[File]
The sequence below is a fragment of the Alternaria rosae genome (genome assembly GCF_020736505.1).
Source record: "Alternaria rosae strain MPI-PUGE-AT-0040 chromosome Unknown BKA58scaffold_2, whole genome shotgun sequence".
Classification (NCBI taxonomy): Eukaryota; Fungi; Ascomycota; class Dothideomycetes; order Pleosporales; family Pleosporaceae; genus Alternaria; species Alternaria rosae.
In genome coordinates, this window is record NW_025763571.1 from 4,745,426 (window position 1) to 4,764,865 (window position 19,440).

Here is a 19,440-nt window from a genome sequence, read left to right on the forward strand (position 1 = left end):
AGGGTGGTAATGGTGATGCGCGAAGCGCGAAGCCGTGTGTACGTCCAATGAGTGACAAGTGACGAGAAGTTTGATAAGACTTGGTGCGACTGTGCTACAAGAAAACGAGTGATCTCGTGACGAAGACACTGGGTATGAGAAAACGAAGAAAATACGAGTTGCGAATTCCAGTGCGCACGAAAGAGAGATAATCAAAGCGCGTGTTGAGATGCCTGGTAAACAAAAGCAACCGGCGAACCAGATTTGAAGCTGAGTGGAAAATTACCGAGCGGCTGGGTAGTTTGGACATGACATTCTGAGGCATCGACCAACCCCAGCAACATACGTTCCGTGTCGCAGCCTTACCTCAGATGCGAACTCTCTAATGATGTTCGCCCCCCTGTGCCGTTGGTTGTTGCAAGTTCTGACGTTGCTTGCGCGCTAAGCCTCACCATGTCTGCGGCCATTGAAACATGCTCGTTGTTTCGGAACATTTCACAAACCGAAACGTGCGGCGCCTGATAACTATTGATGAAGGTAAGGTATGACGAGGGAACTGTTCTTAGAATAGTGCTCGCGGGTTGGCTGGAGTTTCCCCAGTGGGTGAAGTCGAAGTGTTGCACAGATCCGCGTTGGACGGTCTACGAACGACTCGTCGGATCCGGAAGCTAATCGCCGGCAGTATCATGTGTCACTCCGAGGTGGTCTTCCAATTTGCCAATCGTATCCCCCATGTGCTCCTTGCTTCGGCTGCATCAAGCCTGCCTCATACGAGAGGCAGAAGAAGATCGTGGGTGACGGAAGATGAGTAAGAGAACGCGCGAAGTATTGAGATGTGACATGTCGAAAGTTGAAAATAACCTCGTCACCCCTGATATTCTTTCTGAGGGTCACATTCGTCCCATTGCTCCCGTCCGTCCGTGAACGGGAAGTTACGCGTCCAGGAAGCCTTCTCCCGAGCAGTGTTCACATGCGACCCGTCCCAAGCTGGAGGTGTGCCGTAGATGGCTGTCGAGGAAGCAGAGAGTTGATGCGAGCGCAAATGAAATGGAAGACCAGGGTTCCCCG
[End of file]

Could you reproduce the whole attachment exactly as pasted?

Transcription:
The sequence below is a fragment of the Alternaria rosae genome (genome assembly GCF_020736505.1).
Source record: "Alternaria rosae strain MPI-PUGE-AT-0040 chromosome Unknown BKA58scaffold_2, whole genome shotgun sequence".
Classification (NCBI taxonomy): Eukaryota; Fungi; Ascomycota; class Dothideomycetes; order Pleosporales; family Pleosporaceae; genus Alternaria; species Alternaria rosae.
In genome coordinates, this window is record NW_025763571.1 from 4,745,426 (window position 1) to 4,764,865 (window position 19,440).

Here is a 19,440-nt window from a genome sequence, read left to right on the forward strand (position 1 = left end):
AGGGTGGTAATGGTGATGCGCGAAGCGCGAAGCCGTGTGTACGTCCAATGAGTGACAAGTGACGAGAAGTTTGATAAGACTTGGTGCGACTGTGCTACAAGAAAACGAGTGATCTCGTGACGAAGACACTGGGTATGAGAAAACGAAGAAAATACGAGTTGCGAATTCCAGTGCGCACGAAAGAGAGATAATCAAAGCGCGTGTTGAGATGCCTGGTAAACAAAAGCAACCGGCGAACCAGATTTGAAGCTGAGTGGAAAATTACCGAGCGGCTGGGTAGTTTGGACATGACATTCTGAGGCATCGACCAACCCCAGCAACATACGTTCCGTGTCGCAGCCTTACCTCAGATGCGAACTCTCTAATGATGTTCGCCCCCCTGTGCCGTTGGTTGTTGCAAGTTCTGACGTTGCTTGCGCGCTAAGCCTCACCATGTCTGCGGCCATTGAAACATGCTCGTTGTTTCGGAACATTTCACAAACCGAAACGTGCGGCGCCTGATAACTATTGATGAAGGTAAGGTATGACGAGGGAACTGTTCTTAGAATAGTGCTCGCGGGTTGGCTGGAGTTTCCCCAGTGGGTGAAGTCGAAGTGTTGCACAGATCCGCGTTGGACGGTCTACGAACGACTCGTCGGATCCGGAAGCTAATCGCCGGCAGTATCATGTGTCACTCCGAGGTGGTCTTCCAATTTGCCAATCGTATCCCCCATGTGCTCCTTGCTTCGGCTGCATCAAGCCTGCCTCATACGAGAGGCAGAAGAAGATCGTGGGTGACGGAAGATGAGTAAGAGAACGCGCGAAGTATTGAGATGTGACATGTCGAAAGTTGAAAATAACCTCGTCACCCCTGATATTCTTTCTGAGGGTCACATTCGTCCCATTGCTCCCGTCCGTCCGTGAACGGGAAGTTACGCGTCCAGGAAGCCTTCTCCCGAGCAGTGTTCACATGCGACCCGTCCCAAGCTGGAGGTGTGCCGTAGATGGCTGTCGAGGAAGCAGAGAGTTGATGCGAGCGCAAATGAAATGGAAGACCAGGGTTCCCCG